I’d like to consider what we’re evaluating when we consider parallelizing evaluation of the the log density or MCMC algorithms. I was writing a comment for Stan issue #2818, but thought the discussion should be generalize. That issue and associated branch illustrate a 35% speedup of a single chain by using two cores to evaluate the Hamiltonian forward and backward in time simultaneously, but the percent speedup isn’t so important compared to when we need it.
There are two primitive evaluations.

Task 1: speed to convergence

Task 2:
n_eff / sec
after convergence
For task 1, parallelizing a single chain dominates. For task 2, running multiple chains dominates because MCMC is embarassingly parallel. To summarize,
 After convergence, we’re better off running multiple chains than parallelizing a single chain. Before convergence, we’re better off parallelizing log density evals and the MCMC algorithm .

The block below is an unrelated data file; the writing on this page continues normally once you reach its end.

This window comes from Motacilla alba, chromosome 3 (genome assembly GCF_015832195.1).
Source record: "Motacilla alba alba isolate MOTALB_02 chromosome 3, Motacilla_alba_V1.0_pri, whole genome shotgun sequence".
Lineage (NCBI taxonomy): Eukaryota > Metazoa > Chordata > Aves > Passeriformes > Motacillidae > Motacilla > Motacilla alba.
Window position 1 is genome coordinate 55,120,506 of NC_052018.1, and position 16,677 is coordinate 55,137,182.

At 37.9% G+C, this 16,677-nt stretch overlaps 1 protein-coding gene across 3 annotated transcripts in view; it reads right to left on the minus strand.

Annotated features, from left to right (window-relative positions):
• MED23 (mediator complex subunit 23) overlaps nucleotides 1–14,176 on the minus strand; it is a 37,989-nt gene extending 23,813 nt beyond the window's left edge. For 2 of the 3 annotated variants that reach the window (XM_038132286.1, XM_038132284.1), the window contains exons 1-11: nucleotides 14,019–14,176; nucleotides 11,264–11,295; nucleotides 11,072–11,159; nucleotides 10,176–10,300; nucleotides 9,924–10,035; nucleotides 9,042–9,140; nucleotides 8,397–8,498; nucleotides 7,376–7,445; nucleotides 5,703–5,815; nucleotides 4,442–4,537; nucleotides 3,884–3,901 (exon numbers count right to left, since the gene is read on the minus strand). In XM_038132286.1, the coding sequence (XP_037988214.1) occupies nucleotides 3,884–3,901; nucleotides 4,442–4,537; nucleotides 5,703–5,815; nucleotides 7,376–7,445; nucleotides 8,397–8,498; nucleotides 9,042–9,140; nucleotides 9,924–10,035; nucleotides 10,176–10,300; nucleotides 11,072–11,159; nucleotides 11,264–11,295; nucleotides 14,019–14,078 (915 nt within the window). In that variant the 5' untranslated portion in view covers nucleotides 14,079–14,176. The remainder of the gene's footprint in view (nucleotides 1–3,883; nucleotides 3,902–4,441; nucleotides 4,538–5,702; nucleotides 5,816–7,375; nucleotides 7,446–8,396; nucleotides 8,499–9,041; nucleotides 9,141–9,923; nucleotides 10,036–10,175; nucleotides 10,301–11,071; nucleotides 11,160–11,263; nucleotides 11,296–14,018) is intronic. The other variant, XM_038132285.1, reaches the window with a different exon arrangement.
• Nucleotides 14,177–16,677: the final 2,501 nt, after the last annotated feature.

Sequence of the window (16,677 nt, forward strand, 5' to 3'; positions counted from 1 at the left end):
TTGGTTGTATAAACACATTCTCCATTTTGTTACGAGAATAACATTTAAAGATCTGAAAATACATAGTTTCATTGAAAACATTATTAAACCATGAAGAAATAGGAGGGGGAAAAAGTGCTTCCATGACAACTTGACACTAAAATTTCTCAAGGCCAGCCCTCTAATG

What I think we do in practice is a combination of tasks 1 and 2.

Task 3: speed to given
n_eff
We might target n_eff = 1
for debugging and rough model exploration. We’ll target n_eff = 100
or 1000
for inference, though our editors and users may demand more.
The smaller the n_eff
target in Task 3, the larger the relative performance gain we’ll get for parallelizing log density and HMC algorithms.
What I’d like to think about going forward is how to
 massively parallelize adaptation, and
 how to monitor adaptation for convergence so we don’t do more of it than we have to.
During adaptation of static Euclidean HMC, our goal is to
 find the typical set, and then
 explore the typical set thoroughly enough to
 estimate covariance (for the metric), and
 adapt step size to match acceptance target.